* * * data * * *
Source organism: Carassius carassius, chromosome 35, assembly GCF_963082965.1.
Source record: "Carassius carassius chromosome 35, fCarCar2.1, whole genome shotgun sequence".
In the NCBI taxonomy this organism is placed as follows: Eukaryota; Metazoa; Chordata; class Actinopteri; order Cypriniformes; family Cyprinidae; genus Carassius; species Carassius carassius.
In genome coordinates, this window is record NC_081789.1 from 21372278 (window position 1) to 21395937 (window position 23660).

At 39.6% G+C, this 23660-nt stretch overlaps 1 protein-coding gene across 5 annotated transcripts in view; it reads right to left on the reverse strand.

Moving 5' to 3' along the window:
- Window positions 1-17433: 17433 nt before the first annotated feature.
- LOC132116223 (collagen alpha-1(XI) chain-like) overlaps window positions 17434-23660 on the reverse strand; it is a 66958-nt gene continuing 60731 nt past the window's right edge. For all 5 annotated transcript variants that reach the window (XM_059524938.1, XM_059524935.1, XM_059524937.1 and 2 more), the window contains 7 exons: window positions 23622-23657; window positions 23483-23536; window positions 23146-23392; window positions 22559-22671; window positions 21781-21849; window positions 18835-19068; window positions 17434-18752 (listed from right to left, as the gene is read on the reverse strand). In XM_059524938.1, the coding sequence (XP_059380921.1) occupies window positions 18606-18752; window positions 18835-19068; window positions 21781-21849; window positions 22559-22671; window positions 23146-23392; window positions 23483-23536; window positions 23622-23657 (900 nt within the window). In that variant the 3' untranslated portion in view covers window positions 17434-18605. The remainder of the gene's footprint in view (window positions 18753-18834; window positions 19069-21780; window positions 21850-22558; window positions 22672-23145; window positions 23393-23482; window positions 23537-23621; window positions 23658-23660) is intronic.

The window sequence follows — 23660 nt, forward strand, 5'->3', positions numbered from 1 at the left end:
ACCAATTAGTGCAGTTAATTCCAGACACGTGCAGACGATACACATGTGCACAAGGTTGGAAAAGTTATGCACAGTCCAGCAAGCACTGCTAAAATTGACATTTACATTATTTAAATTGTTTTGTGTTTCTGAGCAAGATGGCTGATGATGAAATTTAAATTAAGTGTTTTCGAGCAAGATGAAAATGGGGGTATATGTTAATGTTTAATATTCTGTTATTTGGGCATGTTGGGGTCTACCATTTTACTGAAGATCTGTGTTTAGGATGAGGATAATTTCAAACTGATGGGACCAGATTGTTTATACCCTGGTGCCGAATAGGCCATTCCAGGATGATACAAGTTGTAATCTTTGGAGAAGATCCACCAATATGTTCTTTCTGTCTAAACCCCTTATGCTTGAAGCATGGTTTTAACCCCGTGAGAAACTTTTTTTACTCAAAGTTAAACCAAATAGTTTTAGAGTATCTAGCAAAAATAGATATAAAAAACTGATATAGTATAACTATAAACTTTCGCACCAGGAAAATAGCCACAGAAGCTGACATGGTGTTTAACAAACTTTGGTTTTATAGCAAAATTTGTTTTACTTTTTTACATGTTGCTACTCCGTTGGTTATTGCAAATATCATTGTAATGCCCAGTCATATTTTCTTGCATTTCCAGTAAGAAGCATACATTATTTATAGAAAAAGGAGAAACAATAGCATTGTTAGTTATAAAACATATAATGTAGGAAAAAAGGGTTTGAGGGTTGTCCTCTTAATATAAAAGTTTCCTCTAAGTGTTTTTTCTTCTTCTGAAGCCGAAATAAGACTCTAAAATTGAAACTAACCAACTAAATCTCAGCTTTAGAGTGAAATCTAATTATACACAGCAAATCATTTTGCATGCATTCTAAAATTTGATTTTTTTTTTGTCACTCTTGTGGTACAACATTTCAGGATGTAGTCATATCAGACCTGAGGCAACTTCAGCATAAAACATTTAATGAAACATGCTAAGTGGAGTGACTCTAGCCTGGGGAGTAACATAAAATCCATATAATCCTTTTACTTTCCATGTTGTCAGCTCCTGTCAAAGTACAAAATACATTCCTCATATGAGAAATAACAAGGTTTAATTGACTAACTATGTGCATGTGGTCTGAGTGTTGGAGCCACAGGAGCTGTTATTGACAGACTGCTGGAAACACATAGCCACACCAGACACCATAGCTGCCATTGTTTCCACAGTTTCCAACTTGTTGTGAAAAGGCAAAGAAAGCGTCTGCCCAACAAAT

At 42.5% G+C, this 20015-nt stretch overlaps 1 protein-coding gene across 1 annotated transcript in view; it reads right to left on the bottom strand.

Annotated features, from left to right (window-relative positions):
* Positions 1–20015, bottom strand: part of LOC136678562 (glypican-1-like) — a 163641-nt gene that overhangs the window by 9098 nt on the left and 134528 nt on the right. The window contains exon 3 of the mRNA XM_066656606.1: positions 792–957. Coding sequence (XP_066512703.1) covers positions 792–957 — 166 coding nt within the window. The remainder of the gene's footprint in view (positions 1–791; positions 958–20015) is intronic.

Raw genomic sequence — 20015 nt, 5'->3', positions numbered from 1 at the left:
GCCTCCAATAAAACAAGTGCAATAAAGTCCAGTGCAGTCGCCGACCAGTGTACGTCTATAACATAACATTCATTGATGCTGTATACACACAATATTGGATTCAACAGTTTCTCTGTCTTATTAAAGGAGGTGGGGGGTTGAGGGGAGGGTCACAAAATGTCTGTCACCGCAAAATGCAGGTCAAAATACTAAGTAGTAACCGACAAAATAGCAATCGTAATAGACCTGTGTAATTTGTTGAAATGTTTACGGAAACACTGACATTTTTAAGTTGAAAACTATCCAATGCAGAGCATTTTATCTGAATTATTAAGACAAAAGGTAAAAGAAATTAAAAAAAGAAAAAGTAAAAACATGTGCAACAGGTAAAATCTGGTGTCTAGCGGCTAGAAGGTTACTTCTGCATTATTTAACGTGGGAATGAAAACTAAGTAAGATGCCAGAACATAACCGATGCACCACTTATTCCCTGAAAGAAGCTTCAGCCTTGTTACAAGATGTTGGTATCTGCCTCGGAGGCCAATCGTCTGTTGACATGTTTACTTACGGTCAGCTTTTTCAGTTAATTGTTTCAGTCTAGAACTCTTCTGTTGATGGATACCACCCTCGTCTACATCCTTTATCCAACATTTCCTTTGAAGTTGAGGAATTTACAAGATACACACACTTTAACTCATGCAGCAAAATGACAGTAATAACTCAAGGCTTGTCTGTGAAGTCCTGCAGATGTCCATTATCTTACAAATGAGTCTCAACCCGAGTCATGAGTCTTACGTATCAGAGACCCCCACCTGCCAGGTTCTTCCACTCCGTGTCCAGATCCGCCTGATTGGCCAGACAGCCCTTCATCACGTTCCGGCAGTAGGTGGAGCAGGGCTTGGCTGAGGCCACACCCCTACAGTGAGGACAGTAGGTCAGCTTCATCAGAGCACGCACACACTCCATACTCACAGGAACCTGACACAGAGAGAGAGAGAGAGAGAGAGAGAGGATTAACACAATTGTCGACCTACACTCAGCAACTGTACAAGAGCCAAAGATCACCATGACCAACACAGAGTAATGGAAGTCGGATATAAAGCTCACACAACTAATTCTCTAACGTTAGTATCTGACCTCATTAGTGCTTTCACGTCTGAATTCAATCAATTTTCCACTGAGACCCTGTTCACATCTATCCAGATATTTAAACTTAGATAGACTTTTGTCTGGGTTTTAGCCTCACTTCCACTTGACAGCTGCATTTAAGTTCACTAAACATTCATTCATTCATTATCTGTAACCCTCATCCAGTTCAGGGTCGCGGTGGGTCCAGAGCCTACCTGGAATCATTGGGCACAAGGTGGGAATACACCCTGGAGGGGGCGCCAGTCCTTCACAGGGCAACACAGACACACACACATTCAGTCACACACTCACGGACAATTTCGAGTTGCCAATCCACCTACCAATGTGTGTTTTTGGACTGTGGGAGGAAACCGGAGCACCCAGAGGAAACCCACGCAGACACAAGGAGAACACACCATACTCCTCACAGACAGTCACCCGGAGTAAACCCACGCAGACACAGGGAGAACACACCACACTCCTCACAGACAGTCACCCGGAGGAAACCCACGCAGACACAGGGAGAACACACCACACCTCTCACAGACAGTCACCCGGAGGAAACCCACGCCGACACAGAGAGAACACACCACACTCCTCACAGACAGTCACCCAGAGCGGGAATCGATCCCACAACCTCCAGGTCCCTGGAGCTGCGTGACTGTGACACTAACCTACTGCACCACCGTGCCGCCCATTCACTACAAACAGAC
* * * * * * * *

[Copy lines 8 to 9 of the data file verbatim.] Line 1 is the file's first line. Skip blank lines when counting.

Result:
- LOC132116223 (collagen alpha-1(XI) chain-like) overlaps window positions 17434-23660 on the reverse strand; it is a 66958-nt gene continuing 60731 nt past the window's right edge. For all 5 annotated transcript variants that reach the window (XM_059524938.1, XM_059524935.1, XM_059524937.1 and 2 more), the window contains 7 exons: window positions 23622-23657; window positions 23483-23536; window positions 23146-23392; window positions 22559-22671; window positions 21781-21849; window positions 18835-19068; window positions 17434-18752 (listed from right to left, as the gene is read on the reverse strand). In XM_059524938.1, the coding sequence (XP_059380921.1) occupies window positions 18606-18752; window positions 18835-19068; window positions 21781-21849; window positions 22559-22671; window positions 23146-23392; window positions 23483-23536; window positions 23622-23657 (900 nt within the window). In that variant the 3' untranslated portion in view covers window positions 17434-18605. The remainder of the gene's footprint in view (window positions 18753-18834; window positions 19069-21780; window positions 21850-22558; window positions 22672-23145; window positions 23393-23482; window positions 23537-23621; window positions 23658-23660) is intronic.

The window sequence follows — 23660 nt, forward strand, 5'->3', positions numbered from 1 at the left end: